page 13, col 2, §3:
In the same spirit, recent analyses in terms of gene regulatory networks have raised some surprise, since the same genes regulatory networks seem already present 570 My ago in cnidarians (jellyfish, etc. ); therefore if the same genetic networks are present, either some minor molecular subtleties, downstream of the main genetic kernels, make the difference between animal bauplan (say hydra and rabbit), or it is a matter of spatio-temporal organization (different symmetry breaking) of the same genes with non-chemical boundary effects and wavelength locking.
Where : Minimal ProtoHox cluster inferred from bilaterian and cnidarian Hox complements, D. Chourrout, F. Delsuc, P. Chourrout, R. B. Edvardsen, F. Rentzsch, E. Renfer, M. F. Jensen, B. Zhu, P. deJong, R. E. Steele & U. Technau, Nature 2006, doi:10.1038/nature04863 [abstract below the fold]
Chourrout et al. discuss the evolution of the Hox genes cluster, showing the evolution of complexity from an inferred ancestral ProtoHox cluster. They don’t address any issue concerning gene regultory networks.
Our physicist inappropriately report the content of this paper, misrepresenting the subject, inferring “minor molecular subtleties” where genes’ and clusters’ duplications are discussed, and reach nonsensical conclusions on the base of imaginary data.
The reviewers of the paper, as well as the editor, failed to spot this error. Too bad.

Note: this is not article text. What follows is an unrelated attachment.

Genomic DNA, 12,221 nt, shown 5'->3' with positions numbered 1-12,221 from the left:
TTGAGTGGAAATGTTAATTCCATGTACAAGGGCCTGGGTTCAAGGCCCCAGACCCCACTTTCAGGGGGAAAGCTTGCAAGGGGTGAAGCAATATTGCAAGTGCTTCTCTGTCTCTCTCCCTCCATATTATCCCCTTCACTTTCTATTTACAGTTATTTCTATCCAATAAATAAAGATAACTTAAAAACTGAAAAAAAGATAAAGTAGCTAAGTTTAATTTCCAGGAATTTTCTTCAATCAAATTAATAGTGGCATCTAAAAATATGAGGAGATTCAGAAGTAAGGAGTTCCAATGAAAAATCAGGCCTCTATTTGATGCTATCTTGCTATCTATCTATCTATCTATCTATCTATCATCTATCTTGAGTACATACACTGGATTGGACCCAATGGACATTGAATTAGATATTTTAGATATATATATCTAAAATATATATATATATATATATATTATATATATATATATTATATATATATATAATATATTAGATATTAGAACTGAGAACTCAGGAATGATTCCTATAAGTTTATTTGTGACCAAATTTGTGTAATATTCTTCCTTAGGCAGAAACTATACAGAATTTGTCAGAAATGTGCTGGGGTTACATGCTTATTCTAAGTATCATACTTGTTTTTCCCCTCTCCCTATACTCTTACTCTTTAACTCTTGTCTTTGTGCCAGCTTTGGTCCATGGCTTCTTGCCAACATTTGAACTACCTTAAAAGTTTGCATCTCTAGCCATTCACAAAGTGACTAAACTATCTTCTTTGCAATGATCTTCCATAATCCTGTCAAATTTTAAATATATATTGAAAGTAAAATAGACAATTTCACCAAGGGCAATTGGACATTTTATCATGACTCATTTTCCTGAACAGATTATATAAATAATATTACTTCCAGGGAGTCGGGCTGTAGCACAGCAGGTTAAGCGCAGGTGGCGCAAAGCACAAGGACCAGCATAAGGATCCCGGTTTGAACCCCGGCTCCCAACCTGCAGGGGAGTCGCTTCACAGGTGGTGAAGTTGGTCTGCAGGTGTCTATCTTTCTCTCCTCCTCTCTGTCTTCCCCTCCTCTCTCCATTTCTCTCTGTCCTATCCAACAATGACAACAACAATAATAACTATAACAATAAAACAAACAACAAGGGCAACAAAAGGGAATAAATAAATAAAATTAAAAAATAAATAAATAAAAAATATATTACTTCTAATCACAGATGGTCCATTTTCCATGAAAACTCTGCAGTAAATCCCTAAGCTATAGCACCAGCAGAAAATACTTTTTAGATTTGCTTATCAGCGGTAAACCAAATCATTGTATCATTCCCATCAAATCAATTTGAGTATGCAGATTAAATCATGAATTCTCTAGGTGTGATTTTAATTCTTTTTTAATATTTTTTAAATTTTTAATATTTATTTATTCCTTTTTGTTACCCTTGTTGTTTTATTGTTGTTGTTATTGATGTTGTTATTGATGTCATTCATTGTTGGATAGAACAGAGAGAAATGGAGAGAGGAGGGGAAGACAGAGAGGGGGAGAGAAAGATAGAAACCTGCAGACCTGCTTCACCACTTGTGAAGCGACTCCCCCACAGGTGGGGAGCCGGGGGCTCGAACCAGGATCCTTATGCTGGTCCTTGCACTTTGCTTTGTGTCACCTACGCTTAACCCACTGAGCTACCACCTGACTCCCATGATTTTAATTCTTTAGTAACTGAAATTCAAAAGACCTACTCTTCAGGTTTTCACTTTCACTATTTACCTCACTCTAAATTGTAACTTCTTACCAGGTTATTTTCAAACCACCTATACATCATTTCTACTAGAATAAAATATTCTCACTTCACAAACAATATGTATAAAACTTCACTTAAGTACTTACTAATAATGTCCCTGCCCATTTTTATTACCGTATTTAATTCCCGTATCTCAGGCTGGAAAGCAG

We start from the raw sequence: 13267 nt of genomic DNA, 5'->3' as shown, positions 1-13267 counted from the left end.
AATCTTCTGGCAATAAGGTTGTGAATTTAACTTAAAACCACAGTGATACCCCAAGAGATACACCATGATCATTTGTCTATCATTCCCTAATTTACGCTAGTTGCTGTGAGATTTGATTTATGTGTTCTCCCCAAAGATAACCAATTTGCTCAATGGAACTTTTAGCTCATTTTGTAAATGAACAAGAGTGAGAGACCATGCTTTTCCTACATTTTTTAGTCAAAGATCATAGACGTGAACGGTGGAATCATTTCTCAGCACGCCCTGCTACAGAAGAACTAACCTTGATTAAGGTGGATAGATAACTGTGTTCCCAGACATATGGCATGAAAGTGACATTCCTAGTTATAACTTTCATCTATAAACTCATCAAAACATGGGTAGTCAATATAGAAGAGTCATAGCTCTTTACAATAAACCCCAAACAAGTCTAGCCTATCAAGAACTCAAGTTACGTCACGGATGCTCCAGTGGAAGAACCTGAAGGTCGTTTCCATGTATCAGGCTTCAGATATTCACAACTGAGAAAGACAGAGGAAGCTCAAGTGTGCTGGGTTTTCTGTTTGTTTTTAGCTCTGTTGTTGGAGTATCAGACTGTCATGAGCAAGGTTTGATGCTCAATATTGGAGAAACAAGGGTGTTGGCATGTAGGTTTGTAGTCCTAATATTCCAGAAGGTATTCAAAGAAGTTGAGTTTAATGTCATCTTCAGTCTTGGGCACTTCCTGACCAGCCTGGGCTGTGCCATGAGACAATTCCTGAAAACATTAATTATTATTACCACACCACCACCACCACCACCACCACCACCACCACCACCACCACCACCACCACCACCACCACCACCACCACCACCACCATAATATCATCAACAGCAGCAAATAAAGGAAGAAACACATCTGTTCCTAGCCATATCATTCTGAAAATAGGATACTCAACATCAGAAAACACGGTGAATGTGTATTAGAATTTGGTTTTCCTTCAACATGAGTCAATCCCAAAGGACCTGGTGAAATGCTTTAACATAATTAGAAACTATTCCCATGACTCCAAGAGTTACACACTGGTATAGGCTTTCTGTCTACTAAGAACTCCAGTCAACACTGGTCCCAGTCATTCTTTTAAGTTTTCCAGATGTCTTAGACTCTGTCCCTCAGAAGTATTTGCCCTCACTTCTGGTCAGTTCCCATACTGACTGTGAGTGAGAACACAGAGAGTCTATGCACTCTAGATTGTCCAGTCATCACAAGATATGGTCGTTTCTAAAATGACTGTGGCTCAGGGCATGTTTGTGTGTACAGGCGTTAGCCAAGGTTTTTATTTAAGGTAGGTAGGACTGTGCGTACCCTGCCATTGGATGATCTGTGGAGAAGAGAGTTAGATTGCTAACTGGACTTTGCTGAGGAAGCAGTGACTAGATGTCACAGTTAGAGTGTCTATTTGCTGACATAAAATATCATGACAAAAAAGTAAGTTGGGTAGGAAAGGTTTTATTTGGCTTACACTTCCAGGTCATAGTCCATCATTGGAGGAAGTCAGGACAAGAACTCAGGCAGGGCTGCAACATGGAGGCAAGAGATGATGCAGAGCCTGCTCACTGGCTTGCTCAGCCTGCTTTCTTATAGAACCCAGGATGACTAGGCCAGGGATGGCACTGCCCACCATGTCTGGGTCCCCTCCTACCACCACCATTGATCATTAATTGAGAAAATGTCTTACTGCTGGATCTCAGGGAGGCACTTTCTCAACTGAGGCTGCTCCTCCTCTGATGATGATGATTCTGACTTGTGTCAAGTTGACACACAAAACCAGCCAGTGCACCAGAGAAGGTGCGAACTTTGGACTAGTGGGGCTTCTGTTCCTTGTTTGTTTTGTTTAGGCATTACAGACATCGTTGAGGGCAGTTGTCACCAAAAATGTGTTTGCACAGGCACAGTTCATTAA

Bilaterian animals have a Hox gene cluster essential for patterning the main body axis, and a ParaHox gene cluster. Comparison of Hox and ParaHox genes has led workers to postulate that both clusters originated from the duplication of an ancient cluster named ProtoHox, which contained up to four genes with at least the precursors of anterior and posterior Hox/ParaHox genes. However, the way in which genes diversified within the ProtoHox, Hox and ParaHox clusters remains unclear because no systematic study of non-bilaterian animals exists. Here we characterize the full Hox/ParaHox gene complements and genomic organization in two cnidarian species (Nematostella vectensis and Hydra magnipapillata), and suggest a ProtoHox cluster simpler than originally thought on the basis of three arguments. First, both species possess bilaterian-like anterior Hox genes, but their non-anterior genes do not appear as counterparts of either bilaterian central or posterior genes; second, two clustered ParaHox genes, Gsx and a gene related to Xlox and Cdx, are found in Nematostella vectensis; and third, we do not find clear phylogenetic support for a common origin of bilaterian Cdx and posterior genes, which might therefore have appeared after the ProtoHox cluster duplication. Consequently, the ProtoHox cluster might have consisted of only two anterior genes. Non-anterior genes could have appeared independently in the Hox and ParaHox clusters, possibly after the separation of bilaterians and cnidarians.
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